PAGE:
|About the Book|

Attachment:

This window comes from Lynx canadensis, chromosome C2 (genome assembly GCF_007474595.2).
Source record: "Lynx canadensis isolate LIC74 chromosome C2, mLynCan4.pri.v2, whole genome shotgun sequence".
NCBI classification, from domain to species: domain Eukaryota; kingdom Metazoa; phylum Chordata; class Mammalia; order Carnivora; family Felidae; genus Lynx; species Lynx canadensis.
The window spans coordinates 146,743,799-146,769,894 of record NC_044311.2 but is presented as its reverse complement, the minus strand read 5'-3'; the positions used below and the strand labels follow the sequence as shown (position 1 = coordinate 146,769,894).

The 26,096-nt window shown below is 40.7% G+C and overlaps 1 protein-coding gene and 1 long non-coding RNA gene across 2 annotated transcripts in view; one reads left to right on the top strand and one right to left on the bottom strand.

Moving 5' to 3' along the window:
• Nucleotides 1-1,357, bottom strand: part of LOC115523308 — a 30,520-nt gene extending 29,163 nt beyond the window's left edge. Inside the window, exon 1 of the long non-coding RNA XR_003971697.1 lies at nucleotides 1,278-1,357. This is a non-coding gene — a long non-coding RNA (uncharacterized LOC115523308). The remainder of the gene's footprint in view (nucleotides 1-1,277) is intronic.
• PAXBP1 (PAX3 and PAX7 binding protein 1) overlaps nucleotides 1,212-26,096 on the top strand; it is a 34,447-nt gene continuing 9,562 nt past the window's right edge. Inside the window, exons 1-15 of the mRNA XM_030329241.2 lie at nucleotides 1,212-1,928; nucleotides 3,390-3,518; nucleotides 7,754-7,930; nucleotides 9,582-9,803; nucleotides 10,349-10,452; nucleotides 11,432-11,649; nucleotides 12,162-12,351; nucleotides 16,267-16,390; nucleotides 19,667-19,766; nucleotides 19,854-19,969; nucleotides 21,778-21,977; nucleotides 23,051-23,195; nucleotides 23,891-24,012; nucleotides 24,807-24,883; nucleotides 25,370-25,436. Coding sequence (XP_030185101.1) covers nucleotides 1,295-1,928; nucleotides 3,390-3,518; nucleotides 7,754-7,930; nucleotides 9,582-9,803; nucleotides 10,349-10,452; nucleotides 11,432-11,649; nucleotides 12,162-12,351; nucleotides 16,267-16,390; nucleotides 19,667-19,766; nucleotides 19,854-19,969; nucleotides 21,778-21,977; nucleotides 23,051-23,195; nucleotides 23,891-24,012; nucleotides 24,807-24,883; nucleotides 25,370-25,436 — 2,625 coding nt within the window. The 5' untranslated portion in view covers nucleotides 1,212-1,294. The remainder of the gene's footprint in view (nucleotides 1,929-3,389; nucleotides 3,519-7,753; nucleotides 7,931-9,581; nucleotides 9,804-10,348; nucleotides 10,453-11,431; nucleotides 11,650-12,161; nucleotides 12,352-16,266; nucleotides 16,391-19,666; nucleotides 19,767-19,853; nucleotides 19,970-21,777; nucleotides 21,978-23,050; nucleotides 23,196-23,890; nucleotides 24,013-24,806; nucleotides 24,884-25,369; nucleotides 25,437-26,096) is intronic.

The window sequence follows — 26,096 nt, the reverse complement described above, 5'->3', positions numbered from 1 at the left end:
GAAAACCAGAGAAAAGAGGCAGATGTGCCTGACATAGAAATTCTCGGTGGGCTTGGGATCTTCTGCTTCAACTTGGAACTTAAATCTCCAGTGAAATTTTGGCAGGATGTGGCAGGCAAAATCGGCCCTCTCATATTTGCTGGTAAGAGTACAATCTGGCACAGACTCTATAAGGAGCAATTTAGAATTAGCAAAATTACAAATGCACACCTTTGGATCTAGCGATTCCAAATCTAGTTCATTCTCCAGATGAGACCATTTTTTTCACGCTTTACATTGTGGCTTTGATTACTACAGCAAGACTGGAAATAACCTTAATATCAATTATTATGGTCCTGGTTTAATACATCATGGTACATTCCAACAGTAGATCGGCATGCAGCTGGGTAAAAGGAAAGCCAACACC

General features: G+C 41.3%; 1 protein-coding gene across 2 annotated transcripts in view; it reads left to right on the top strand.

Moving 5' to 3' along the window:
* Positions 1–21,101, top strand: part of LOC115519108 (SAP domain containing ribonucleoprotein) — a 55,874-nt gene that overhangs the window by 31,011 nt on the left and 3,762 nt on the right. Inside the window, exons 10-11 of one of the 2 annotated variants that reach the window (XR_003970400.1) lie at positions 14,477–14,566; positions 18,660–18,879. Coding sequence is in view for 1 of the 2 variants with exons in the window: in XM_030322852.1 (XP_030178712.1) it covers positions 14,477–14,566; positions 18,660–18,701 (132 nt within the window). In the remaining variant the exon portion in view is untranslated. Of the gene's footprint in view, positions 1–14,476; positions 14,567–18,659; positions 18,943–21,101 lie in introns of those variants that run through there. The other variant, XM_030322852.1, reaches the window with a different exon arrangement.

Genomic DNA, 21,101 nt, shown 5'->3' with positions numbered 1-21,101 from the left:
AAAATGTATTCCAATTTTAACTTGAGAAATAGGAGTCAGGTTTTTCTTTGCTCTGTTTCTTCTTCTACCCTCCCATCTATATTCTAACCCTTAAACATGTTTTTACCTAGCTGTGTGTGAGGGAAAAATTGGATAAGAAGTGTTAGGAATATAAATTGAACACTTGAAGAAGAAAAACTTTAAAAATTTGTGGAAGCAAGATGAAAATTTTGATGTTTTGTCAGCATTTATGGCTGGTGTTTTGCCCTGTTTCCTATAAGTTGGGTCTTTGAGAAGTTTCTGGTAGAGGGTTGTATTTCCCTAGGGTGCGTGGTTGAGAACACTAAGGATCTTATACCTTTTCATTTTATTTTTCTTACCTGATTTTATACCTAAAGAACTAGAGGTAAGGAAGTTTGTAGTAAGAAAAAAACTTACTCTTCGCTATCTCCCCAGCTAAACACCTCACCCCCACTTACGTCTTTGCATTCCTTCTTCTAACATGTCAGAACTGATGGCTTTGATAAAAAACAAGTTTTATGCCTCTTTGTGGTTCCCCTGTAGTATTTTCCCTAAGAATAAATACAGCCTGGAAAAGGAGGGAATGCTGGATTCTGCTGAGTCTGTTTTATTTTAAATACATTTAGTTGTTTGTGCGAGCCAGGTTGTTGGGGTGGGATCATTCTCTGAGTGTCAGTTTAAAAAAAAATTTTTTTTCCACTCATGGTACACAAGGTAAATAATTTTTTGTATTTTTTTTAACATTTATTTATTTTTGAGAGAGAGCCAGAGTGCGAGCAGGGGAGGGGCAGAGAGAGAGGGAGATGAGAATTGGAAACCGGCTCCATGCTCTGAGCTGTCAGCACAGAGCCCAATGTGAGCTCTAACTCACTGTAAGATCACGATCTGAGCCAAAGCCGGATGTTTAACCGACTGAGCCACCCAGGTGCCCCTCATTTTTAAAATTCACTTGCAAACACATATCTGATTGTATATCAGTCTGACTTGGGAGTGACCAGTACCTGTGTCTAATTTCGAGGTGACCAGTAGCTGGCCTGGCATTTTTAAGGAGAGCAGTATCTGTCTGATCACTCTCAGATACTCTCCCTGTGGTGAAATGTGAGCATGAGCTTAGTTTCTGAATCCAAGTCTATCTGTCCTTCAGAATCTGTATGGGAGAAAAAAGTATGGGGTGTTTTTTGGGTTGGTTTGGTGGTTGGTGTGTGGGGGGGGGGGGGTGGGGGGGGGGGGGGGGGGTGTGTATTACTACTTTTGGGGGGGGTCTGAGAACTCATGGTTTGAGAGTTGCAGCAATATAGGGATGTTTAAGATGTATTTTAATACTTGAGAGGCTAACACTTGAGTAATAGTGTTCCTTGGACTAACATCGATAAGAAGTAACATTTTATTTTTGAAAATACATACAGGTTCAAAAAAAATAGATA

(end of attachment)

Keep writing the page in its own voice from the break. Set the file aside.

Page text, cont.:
This is the second of my Engineering Notebook columns for The C++ Report. The articles that will appear in this column will focus on the use of C++ and OOD, and will address issues of software engineering. I will strive for articles that areMoreThis is the second of my Engineering Notebook columns for The C++ Report. The articles that will appear in this column will focus on the use of C++ and OOD, and will address issues of software engineering. I will strive for articles that are pragmatic and directly useful to the software engineer in the trenches. In these articles I will make use of Boochs and Rumbaughs new unified notation (Version 0.8) for documenting object oriented designs. The sidebar provides a brief lexicon of this notation.My last column (Jan, 96) talked about the Open-Closed principle. This principle is the foundation for building code that is maintainable and reusable. It states that well designed code can be extended without modification- that in a well designed program new features are added by adding new code, rather than by changing old, already working, code.The primary mechanisms behind the Open-Closed principle are abstraction and polymorphism. In statically typed languages like C++, one of the key mechanisms that supports abstraction and polymorphism is inheritance. It is by using inheritance that we can create derived classes that conform to the abstract polymorphic interfaces defined by pure virtual functions in abstract base classes.What are the design rules that govern this particular use of inheritance? What are the characteristics of the best inheritance hierarchies? What are the traps that will cause us to create hierarchies that do not conform to the Open-Closed principle? These are the questions that this article will address.FUNCTIONS THAT USE POINTERS OR REFERENCES TO BASE CLASSES MUST BE ABLE TO USE OBJECTS OF DERIVED CLASSES WITHOUT KNOWING IT.